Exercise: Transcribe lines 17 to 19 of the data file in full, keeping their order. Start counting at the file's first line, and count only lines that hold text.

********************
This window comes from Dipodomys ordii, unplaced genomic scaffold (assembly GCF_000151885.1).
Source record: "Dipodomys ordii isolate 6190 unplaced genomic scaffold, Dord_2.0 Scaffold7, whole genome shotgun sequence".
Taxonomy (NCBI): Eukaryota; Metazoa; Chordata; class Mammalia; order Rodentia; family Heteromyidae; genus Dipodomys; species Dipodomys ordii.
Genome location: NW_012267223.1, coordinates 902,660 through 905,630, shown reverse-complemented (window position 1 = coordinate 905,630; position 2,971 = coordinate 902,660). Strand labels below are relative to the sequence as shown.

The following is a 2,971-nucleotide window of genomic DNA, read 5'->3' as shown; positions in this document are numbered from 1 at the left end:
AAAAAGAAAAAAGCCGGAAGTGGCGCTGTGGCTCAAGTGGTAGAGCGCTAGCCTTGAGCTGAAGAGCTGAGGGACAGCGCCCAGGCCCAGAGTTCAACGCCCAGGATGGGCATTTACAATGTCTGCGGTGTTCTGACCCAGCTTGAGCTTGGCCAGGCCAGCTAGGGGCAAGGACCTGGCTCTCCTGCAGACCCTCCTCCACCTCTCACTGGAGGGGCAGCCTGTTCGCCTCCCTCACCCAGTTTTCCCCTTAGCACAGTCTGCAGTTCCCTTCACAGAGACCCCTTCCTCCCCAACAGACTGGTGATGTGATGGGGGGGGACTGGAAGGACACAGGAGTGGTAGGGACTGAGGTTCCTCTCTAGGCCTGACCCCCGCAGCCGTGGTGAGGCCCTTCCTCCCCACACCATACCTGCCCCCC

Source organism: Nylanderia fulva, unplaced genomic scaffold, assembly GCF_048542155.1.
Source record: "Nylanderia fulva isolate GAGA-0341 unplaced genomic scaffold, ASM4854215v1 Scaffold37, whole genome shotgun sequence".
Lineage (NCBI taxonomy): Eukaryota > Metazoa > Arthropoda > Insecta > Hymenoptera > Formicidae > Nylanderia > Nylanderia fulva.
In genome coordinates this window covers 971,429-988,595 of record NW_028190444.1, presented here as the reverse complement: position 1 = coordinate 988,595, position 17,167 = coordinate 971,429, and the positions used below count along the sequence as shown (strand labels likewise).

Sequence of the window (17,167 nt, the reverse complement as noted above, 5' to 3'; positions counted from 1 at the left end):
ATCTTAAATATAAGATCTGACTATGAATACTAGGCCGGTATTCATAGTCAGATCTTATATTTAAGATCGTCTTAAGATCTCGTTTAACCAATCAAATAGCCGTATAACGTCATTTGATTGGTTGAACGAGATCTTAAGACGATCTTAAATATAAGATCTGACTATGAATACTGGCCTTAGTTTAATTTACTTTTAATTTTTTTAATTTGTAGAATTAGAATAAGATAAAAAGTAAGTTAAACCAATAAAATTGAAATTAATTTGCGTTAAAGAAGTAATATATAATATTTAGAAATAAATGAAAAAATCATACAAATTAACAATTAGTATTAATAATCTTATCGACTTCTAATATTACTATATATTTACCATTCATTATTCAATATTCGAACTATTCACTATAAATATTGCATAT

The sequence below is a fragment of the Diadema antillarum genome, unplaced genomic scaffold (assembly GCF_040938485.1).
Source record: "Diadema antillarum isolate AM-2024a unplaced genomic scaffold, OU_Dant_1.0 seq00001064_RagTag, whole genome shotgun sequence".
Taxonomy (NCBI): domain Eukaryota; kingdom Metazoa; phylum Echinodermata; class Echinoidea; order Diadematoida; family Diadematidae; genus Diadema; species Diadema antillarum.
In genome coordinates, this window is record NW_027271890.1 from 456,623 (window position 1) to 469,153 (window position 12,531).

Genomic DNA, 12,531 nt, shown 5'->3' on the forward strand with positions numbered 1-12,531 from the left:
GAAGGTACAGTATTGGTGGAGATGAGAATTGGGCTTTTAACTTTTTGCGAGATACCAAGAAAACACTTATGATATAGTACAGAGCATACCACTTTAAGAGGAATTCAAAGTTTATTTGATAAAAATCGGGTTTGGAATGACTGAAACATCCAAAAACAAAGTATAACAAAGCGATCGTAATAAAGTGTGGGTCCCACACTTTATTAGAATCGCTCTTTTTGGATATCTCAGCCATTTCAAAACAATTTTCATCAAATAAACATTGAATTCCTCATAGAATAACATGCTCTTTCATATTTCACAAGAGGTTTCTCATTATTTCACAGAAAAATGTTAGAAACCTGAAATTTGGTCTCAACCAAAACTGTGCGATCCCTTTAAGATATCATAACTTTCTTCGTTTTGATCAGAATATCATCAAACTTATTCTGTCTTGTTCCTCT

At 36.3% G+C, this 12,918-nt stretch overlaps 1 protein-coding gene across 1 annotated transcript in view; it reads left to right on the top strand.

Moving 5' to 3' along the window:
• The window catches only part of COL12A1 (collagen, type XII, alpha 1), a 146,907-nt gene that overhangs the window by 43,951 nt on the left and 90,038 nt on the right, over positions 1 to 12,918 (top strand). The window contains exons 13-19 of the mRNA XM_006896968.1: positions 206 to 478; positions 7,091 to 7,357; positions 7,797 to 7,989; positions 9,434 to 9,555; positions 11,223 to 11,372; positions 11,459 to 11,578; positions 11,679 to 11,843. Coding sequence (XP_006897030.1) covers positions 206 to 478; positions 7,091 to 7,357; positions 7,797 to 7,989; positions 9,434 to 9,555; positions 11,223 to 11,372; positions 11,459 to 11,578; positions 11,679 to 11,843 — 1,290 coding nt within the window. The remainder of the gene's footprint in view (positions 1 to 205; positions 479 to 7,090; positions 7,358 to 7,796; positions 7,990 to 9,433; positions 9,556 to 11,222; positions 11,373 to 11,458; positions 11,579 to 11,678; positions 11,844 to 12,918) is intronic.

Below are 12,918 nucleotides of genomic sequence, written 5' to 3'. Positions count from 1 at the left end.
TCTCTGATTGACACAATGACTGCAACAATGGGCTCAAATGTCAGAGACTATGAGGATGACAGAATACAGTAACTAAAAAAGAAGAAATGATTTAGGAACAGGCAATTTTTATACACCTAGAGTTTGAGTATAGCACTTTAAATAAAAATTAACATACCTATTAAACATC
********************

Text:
Genomic DNA, 12,531 nt, shown 5'->3' on the forward strand with positions numbered 1-12,531 from the left:
GAAGGTACAGTATTGGTGGAGATGAGAATTGGGCTTTTAACTTTTTGCGAGATACCAAGAAAACACTTATGATATAGTACAGAGCATACCACTTTAAGAGGAATTCAAAGTTTATTTGATAAAAATCGGGTTTGGAATGACTGAAACATCCAAAAACAAAGTATAACAAAGCGATCGTAATAAAGTGTGGGTCCCACACTTTATTAGAATCGCTCTTTTTGGATATCTCAGCCATTTCAAAACAATTTTCATCAAATAAACATTGAATTCCTCATAGAATAACATGCTCTTTCATATTTCACAAGAGGTTTCTCATTATTTCACAGAAAAATGTTAGAAACCTGAAATTTGGTCTCAACCAAAACTGTGCGATCCCTTTAAGATATCATAACTTTCTTCGTTTTGATCAGAATATCATCAAACTTATTCTGTCTTGTTCCTCT

At 36.3% G+C, this 12,918-nt stretch overlaps 1 protein-coding gene across 1 annotated transcript in view; it reads left to right on the top strand.